In response to the argument that ports did not follow a commercial logic in setting their fees but sought to fulfil their public service tasks, the Court observed that the fact that the supply of goods and services was not for profit did not mean that the operator carrying out such activities on the market could not be regarded as an undertaking as long as it competed with other undertakings pursuing profit. [paragraph 80]
Indeed, regardless of the status and objectives of an entity, as long as it competes with profit-seeking entities, it becomes an undertaking.
In addition, the Court noted that it was a common practice that port and concession fees levied by ports covered at least the majority of the costs incurred in offering their services on the market. In the case of the Port of Antwerp in particular, those revenues exceeded its total expenditure in 2015. The fact that such revenues could also finance some non-economic activities did not in any way undermine the fact that those revenues were collected in return for economic activities, such as the provision of port infrastructure or the provision of access to port infrastructure. [paragraph 82]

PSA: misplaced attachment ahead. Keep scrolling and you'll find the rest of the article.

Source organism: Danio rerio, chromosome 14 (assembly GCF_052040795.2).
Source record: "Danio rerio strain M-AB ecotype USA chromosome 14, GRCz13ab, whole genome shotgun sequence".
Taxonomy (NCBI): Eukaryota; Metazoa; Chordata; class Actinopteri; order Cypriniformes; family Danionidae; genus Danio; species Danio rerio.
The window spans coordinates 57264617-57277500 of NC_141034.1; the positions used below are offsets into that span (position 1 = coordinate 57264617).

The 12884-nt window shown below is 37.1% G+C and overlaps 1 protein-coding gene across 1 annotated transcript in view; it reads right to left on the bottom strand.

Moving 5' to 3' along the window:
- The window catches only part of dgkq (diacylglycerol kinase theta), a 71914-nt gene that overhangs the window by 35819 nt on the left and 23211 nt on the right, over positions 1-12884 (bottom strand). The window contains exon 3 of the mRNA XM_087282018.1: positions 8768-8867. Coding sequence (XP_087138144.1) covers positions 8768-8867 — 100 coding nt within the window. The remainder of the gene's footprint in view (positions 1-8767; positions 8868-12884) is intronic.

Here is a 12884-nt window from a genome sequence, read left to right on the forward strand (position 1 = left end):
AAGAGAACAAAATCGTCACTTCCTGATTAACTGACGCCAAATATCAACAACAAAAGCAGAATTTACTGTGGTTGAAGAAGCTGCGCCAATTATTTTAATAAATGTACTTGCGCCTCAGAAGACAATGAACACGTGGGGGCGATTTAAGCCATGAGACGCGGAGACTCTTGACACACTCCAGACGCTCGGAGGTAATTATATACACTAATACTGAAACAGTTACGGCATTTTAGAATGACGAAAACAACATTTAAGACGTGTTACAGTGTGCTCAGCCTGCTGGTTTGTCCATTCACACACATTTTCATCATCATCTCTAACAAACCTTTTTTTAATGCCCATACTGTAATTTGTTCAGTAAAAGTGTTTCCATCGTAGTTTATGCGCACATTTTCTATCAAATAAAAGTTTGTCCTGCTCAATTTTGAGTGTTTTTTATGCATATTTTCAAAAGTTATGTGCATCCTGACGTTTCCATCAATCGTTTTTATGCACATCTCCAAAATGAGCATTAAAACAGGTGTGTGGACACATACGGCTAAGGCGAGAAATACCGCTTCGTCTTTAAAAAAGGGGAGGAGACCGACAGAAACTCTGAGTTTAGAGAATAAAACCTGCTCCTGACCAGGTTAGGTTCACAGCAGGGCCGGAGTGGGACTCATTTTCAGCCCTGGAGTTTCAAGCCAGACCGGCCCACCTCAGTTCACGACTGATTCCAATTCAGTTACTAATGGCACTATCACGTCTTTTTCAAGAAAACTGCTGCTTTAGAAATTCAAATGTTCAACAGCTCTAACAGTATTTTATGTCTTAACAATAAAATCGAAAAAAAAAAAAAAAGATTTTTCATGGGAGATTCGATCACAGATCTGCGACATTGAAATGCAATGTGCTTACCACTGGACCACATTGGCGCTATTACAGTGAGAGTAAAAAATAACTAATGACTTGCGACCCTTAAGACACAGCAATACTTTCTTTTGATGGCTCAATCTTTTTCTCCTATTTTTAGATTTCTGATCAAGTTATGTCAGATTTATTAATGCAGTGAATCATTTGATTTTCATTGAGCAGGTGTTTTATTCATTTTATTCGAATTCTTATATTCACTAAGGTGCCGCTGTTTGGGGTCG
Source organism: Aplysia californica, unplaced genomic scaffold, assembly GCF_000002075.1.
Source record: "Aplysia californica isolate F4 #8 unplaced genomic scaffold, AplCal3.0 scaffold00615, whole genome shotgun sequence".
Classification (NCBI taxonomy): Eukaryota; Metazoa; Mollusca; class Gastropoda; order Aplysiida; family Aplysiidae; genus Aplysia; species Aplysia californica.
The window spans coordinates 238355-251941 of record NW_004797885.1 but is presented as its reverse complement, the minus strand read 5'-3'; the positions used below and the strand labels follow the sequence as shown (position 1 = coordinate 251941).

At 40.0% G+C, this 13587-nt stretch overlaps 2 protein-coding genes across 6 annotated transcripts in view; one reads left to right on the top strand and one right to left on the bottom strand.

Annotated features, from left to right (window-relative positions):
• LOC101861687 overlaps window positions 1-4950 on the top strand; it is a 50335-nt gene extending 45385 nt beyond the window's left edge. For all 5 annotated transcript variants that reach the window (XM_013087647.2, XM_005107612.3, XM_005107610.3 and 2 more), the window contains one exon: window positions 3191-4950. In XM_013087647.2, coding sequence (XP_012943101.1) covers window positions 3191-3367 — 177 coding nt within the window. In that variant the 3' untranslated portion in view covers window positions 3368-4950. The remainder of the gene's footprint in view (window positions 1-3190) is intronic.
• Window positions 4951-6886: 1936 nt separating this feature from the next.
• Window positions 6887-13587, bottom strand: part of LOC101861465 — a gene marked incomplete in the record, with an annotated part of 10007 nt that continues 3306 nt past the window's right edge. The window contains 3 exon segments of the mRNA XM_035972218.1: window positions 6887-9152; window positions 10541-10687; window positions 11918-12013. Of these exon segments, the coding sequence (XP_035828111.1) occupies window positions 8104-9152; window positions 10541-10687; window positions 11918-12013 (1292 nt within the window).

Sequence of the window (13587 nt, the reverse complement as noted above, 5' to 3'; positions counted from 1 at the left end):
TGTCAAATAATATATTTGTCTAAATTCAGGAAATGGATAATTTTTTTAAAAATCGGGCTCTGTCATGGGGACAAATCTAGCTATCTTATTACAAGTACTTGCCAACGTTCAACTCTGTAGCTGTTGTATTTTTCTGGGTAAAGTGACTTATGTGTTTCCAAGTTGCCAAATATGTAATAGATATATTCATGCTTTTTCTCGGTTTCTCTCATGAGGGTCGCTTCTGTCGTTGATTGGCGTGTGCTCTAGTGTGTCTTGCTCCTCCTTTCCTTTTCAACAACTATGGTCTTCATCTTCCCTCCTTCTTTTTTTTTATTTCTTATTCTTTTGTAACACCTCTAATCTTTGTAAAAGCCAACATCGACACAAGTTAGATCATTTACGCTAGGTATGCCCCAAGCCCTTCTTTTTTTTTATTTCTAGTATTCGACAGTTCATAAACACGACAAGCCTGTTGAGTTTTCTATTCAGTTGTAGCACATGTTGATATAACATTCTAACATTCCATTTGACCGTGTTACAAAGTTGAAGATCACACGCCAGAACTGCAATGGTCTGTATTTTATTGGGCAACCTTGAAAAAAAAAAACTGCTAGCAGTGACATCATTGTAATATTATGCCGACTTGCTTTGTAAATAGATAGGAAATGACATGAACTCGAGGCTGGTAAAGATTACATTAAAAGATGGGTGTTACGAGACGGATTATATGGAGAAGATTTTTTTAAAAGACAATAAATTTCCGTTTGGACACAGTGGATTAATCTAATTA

It is not unusual for Member States to lump together economic and non-economic activities when imposing public service obligations. They do so in order to reduce the amount of compensation they provide because in reality the undertaking which carries out the public service tasks cross-subsidises the cost of the non-economic activities with the profits from the economic activities.
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“Accessory” economic activities?